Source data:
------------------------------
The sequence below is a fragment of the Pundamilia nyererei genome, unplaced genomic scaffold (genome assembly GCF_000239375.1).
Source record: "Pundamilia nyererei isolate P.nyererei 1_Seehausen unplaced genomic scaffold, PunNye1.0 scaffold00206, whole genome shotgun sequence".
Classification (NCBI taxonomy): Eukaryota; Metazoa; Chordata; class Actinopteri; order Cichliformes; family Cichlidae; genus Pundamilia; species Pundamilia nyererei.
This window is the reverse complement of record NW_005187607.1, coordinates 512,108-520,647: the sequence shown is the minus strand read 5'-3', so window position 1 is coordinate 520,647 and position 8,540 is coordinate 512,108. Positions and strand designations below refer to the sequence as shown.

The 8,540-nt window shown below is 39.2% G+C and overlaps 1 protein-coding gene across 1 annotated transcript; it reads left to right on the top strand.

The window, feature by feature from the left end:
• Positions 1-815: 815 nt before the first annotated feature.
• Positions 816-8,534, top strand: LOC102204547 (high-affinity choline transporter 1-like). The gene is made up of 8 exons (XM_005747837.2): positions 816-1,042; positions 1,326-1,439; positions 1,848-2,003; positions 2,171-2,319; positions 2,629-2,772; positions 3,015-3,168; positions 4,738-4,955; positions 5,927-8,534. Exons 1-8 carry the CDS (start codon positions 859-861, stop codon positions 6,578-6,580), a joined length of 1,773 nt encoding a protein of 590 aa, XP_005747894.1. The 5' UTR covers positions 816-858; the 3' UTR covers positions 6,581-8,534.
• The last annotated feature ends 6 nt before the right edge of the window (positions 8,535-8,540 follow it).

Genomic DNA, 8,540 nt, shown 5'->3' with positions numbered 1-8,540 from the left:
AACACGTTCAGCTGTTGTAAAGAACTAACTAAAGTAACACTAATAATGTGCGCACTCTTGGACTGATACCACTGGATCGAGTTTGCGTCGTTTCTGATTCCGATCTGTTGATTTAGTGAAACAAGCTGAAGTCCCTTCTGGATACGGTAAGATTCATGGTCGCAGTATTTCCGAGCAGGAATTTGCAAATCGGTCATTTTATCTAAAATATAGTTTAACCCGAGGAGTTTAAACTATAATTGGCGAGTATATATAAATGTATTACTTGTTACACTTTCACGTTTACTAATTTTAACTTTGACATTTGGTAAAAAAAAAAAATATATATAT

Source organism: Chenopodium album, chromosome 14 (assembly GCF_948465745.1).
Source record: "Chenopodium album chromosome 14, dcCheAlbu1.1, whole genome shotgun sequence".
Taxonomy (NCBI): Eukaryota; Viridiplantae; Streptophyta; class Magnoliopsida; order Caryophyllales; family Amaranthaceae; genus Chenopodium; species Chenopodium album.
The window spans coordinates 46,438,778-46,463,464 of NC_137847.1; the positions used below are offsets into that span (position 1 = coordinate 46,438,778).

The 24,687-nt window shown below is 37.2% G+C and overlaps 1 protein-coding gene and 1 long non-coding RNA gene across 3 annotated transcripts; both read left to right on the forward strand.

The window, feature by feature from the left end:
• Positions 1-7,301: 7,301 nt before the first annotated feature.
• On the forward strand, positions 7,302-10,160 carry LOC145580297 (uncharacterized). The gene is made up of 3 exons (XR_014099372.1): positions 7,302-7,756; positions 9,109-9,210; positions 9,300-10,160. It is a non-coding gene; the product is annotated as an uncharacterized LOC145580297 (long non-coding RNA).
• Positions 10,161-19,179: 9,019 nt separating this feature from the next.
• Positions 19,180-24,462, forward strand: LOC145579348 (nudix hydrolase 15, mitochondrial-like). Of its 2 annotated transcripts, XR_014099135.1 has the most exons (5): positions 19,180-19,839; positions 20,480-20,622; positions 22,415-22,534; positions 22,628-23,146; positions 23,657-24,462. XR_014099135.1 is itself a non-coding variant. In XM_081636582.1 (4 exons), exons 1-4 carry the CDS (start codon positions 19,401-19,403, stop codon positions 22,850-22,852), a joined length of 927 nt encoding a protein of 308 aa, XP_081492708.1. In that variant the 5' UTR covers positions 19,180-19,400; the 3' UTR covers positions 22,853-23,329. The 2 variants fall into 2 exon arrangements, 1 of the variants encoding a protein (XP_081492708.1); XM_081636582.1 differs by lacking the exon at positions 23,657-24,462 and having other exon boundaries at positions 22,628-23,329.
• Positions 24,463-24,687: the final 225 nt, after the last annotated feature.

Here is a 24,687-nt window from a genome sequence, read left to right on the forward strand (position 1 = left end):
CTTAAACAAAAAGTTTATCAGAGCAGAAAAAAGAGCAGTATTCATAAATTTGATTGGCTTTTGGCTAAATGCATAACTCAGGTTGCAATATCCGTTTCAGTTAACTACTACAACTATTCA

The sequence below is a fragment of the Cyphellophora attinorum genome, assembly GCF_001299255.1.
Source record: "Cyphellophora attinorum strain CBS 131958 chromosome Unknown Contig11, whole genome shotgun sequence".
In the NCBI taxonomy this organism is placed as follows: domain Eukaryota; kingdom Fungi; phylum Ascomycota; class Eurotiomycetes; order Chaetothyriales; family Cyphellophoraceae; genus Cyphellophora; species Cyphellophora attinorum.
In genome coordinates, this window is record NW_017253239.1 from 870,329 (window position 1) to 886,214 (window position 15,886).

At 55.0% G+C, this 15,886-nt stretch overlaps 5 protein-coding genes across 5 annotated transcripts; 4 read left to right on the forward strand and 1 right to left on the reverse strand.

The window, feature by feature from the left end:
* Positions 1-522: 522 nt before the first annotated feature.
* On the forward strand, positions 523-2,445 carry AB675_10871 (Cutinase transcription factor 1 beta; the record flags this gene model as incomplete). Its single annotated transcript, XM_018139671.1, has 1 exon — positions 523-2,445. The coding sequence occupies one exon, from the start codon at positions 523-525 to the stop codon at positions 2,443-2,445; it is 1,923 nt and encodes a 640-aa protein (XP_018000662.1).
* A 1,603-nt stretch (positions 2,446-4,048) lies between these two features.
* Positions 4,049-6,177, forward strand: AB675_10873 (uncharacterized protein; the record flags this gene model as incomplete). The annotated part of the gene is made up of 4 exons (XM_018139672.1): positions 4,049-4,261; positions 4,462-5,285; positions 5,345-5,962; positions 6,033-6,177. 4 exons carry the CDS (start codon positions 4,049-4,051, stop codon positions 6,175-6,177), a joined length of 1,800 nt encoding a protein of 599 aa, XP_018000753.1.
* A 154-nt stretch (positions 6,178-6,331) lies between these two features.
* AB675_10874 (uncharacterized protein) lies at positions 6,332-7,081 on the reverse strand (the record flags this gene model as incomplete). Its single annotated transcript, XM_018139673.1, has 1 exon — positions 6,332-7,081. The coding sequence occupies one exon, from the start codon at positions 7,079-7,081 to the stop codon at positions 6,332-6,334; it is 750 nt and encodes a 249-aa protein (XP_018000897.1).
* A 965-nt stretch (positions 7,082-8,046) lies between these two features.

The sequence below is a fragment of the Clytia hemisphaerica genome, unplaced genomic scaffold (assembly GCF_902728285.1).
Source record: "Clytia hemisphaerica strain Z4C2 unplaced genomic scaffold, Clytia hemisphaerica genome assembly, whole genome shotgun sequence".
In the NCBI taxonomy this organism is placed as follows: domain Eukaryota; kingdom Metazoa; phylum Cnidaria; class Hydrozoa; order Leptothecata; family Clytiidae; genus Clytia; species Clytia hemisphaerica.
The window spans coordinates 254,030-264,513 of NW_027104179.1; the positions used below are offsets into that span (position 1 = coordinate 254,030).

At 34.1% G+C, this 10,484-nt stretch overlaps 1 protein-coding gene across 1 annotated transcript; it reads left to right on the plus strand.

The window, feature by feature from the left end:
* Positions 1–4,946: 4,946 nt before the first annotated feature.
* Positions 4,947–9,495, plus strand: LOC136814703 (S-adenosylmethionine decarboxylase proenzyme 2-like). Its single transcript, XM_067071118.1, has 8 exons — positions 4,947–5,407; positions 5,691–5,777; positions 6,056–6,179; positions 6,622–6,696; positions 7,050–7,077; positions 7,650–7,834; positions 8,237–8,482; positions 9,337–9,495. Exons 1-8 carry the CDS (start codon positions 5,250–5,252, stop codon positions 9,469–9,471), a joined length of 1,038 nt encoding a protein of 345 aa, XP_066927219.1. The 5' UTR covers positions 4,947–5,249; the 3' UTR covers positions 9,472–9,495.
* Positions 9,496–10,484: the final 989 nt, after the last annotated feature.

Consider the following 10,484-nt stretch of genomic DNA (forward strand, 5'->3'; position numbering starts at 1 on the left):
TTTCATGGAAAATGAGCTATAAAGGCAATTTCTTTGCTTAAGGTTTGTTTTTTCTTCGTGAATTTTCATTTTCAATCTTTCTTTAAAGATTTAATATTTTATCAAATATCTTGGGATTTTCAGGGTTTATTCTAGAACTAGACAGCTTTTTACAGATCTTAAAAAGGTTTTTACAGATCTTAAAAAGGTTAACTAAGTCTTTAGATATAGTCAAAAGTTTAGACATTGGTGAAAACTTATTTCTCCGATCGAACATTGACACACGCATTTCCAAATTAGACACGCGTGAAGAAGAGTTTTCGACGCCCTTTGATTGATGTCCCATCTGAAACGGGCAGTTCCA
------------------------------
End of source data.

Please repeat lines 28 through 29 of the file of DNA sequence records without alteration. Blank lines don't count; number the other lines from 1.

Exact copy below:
In genome coordinates, this window is record NW_017253239.1 from 870,329 (window position 1) to 886,214 (window position 15,886).

At 55.0% G+C, this 15,886-nt stretch overlaps 5 protein-coding genes across 5 annotated transcripts; 4 read left to right on the forward strand and 1 right to left on the reverse strand.